I grew up on fantasy, science fiction and horror. Dean R Koontz, James Herbert and Stephen King. I love H.G. Wells too; he was a true visionary and a great storyteller and not just science-fiction either. And of course, the legendary Terry Pratchett. Such a tragedy to lose such a great talent and a likeable man.
What inspires you to get out of bed each day?
To be honest, some days I don't feel like it but doesn't everybody?! Writing isn't easy and it can feel very forbidding having a set number of words to try and get through in a day. You have to detach yourself from the pressure and just enjoy the story as it flows. Keep an eye on your end goal. Having a great (and very understanding!) wife is a blessing. Every day brings something new and it's kind of exciting not knowing what's going to happen.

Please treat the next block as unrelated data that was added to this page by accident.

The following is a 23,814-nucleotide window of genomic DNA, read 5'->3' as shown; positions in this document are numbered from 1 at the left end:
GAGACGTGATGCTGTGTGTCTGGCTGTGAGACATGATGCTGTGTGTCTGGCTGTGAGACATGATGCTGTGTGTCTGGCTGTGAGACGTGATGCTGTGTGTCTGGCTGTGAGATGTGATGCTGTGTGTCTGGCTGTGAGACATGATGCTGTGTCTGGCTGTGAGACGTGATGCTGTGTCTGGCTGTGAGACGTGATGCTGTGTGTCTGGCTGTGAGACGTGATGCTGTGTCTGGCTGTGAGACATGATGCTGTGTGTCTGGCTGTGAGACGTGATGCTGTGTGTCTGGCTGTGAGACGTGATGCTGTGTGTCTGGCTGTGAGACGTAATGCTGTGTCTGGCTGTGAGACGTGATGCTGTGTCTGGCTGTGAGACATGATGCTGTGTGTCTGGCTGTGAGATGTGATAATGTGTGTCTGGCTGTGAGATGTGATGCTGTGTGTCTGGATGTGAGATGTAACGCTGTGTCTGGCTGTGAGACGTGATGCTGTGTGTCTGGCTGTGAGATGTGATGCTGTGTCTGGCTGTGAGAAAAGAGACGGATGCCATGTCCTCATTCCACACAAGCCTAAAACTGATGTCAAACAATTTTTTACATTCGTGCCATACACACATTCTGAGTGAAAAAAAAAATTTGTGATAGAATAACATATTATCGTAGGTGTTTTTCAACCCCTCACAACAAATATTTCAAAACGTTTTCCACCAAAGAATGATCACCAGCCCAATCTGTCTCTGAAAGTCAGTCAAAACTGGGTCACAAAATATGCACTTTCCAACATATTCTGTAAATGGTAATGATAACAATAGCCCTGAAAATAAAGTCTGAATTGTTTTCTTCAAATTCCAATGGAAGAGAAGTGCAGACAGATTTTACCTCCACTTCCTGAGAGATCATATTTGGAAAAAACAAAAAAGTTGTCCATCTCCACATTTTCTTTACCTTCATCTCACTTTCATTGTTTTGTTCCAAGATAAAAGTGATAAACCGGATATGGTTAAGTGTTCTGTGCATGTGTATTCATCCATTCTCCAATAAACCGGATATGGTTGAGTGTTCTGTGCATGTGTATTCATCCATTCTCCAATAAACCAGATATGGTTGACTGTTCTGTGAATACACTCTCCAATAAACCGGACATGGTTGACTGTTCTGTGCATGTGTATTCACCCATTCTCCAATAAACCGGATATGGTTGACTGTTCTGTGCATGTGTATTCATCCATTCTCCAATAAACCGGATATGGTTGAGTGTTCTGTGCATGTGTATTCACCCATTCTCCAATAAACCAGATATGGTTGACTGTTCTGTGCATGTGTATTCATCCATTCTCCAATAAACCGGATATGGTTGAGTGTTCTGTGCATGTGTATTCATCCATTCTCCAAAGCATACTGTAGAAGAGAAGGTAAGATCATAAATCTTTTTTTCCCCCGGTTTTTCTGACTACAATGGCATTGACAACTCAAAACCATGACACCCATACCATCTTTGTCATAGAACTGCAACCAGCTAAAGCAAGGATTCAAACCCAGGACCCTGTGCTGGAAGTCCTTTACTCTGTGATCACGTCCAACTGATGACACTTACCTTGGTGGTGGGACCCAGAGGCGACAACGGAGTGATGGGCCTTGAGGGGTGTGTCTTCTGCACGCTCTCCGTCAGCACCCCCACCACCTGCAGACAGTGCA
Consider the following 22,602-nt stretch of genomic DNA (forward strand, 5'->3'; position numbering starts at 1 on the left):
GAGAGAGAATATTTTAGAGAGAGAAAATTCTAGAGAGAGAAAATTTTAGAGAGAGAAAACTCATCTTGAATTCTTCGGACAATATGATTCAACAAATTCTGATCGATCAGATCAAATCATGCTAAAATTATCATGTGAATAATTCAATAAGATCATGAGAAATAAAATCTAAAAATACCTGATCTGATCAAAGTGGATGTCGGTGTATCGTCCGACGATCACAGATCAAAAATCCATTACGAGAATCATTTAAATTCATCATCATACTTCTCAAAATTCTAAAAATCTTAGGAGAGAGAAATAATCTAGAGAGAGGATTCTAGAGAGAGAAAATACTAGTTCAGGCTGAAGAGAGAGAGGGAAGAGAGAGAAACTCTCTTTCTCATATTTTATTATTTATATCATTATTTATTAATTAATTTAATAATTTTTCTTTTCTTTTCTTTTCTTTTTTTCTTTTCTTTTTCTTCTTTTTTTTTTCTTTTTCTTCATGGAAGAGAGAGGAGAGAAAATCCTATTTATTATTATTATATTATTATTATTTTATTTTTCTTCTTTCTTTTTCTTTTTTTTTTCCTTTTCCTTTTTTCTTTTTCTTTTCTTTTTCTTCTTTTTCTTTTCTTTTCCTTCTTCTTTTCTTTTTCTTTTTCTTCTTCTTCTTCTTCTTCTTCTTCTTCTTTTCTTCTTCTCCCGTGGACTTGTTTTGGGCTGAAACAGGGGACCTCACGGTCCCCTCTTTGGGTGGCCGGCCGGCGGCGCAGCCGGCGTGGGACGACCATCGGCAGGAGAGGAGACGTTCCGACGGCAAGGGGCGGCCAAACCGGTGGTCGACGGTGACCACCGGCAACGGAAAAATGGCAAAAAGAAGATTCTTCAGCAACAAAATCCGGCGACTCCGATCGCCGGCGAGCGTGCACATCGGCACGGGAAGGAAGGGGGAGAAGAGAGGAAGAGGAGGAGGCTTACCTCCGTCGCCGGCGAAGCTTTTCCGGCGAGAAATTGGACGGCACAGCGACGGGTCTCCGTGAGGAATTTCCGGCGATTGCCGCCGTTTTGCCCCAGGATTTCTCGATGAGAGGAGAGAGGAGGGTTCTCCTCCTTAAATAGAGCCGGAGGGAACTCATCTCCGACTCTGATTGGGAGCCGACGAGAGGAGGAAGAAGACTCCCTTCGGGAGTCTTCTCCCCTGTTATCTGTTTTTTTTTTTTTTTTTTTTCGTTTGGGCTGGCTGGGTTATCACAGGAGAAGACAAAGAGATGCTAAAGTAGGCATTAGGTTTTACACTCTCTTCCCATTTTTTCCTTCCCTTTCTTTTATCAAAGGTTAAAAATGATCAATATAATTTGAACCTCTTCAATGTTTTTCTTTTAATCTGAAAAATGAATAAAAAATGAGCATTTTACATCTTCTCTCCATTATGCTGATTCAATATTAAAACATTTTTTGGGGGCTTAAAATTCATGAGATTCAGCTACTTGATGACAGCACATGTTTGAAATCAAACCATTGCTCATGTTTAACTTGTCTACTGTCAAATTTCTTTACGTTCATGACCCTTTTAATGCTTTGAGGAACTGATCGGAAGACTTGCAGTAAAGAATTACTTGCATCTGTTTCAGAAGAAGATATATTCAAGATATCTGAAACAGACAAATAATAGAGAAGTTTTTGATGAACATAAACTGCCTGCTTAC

When you're not writing, how do you spend your time?
I'm a graphic designer too so I spend some of my time doing that still. I designed the covers for 'The Wolf Hound and the Raven' and 'Return to Havenmill'. I design a lot of packaging design for clients too, mostly for a UK chocolate manufacturer and a global drinks company. When I'm not working my two passions are motorbikes and movies. I'm got a couple of bikes which I ride for most of the year, either with friends or with my wife. Say hi if you meet me in Matlock in Derbyshire! I watch a lot of bike racing too, MotoGP and World Superbikes. I'm a Ducati fan, or Ducatisti as the say. Films are a big escape for me. I think anything that takes you away from 'the real world' or your normal life, even for a short while, and encourages you to think and be creative is a vital part of being human.
Do you remember the first story you ever wrote?
I think I was about 14 years old maybe. It was a fantasy story – proper sword and sorcery stuff! It was about 50 pages long. At the time I was pretty proud of it. I remember a couple of friends and my brother reading it. It's long gone now.
What is your writing process?